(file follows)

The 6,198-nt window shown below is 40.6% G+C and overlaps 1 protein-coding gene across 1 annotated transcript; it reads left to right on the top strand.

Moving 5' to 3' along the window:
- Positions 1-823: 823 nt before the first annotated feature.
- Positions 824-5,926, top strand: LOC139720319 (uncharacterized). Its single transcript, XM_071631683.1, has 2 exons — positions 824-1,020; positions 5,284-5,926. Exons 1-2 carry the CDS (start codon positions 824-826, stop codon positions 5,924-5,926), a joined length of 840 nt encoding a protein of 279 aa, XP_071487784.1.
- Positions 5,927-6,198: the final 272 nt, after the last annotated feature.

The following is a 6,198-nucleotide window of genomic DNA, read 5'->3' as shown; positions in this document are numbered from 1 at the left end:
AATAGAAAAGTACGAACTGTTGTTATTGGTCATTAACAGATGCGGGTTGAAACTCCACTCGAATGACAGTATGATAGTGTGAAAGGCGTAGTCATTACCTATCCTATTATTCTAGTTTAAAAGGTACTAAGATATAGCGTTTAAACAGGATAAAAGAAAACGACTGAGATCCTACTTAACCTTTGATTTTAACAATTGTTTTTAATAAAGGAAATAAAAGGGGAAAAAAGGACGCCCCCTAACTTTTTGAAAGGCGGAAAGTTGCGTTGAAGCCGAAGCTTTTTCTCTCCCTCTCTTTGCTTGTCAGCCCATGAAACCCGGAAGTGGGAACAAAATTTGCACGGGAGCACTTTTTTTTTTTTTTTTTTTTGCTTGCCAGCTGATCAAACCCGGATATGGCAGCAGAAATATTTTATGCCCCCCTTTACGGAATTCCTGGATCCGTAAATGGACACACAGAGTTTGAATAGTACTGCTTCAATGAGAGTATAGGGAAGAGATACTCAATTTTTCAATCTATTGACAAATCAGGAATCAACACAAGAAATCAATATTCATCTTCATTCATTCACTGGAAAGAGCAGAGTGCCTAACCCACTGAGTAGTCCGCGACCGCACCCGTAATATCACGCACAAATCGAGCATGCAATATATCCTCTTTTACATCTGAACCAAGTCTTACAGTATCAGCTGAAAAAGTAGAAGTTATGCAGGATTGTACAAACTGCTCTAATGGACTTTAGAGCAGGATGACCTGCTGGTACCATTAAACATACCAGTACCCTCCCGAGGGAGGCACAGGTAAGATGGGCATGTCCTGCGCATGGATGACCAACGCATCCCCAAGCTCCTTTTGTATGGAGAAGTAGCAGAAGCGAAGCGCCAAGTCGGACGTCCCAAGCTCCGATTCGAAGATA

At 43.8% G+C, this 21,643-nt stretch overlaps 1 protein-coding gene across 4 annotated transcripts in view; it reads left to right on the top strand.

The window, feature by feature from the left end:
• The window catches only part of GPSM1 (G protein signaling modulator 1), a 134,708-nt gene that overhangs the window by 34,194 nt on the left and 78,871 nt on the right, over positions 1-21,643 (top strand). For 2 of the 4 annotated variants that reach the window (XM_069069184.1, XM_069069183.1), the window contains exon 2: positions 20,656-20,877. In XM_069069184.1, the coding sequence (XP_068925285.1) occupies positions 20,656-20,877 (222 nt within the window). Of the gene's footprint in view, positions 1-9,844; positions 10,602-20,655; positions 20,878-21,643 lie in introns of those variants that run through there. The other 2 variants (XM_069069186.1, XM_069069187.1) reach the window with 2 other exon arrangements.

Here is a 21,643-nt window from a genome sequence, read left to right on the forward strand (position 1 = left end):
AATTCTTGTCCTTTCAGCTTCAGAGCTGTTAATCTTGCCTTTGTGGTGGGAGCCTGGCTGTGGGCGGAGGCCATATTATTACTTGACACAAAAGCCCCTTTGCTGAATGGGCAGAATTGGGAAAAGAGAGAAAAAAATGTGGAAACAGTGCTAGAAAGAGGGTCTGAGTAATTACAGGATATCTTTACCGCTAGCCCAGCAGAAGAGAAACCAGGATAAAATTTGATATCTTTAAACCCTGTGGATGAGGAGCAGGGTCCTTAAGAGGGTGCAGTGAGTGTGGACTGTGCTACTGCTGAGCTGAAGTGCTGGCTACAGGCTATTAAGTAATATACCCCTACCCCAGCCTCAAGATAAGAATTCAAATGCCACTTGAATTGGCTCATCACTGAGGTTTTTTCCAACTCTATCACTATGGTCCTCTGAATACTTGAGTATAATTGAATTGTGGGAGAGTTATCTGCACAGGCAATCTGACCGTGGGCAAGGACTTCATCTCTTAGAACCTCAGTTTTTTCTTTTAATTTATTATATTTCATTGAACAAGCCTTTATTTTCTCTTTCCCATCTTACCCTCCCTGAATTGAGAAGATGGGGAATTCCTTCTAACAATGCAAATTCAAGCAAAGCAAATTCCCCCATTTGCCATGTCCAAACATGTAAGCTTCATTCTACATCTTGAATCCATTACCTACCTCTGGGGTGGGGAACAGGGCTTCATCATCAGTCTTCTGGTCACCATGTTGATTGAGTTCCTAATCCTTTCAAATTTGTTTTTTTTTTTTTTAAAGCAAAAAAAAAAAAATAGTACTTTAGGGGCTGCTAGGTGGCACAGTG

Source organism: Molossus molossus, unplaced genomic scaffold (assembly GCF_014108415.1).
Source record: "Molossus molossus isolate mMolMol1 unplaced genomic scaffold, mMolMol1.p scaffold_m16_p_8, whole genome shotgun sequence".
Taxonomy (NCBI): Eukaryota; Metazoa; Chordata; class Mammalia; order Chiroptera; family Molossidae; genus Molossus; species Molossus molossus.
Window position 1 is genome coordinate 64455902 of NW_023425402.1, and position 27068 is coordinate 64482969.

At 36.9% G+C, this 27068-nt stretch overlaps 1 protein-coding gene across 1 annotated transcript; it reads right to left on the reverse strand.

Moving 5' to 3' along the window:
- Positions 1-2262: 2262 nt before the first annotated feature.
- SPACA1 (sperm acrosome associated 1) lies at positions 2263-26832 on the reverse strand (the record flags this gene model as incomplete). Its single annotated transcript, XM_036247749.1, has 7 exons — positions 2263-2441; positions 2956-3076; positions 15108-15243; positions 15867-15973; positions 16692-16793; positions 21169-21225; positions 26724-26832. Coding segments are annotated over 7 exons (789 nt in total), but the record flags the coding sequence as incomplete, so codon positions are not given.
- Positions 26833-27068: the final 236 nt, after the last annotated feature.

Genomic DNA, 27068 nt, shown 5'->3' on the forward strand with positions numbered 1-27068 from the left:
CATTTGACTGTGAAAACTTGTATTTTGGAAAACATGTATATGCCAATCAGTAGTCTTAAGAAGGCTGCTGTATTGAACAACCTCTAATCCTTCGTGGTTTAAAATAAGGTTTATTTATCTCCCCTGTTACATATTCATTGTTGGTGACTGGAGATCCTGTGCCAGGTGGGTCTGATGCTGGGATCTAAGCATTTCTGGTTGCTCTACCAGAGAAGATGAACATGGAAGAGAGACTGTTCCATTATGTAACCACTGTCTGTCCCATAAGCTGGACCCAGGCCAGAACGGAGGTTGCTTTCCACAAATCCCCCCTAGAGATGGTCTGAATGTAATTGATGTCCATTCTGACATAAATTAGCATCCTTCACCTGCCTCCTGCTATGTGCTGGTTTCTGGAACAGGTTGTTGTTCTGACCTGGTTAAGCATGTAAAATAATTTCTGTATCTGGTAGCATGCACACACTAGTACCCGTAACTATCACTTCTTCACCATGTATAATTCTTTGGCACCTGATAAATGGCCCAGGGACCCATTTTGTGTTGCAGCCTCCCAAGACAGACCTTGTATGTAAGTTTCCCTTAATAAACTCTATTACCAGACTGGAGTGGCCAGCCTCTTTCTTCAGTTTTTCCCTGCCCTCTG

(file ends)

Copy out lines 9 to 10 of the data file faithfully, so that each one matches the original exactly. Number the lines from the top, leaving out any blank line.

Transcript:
The window, feature by feature from the left end:
• The window catches only part of GPSM1 (G protein signaling modulator 1), a 134,708-nt gene that overhangs the window by 34,194 nt on the left and 78,871 nt on the right, over positions 1-21,643 (top strand). For 2 of the 4 annotated variants that reach the window (XM_069069184.1, XM_069069183.1), the window contains exon 2: positions 20,656-20,877. In XM_069069184.1, the coding sequence (XP_068925285.1) occupies positions 20,656-20,877 (222 nt within the window). Of the gene's footprint in view, positions 1-9,844; positions 10,602-20,655; positions 20,878-21,643 lie in introns of those variants that run through there. The other 2 variants (XM_069069186.1, XM_069069187.1) reach the window with 2 other exon arrangements.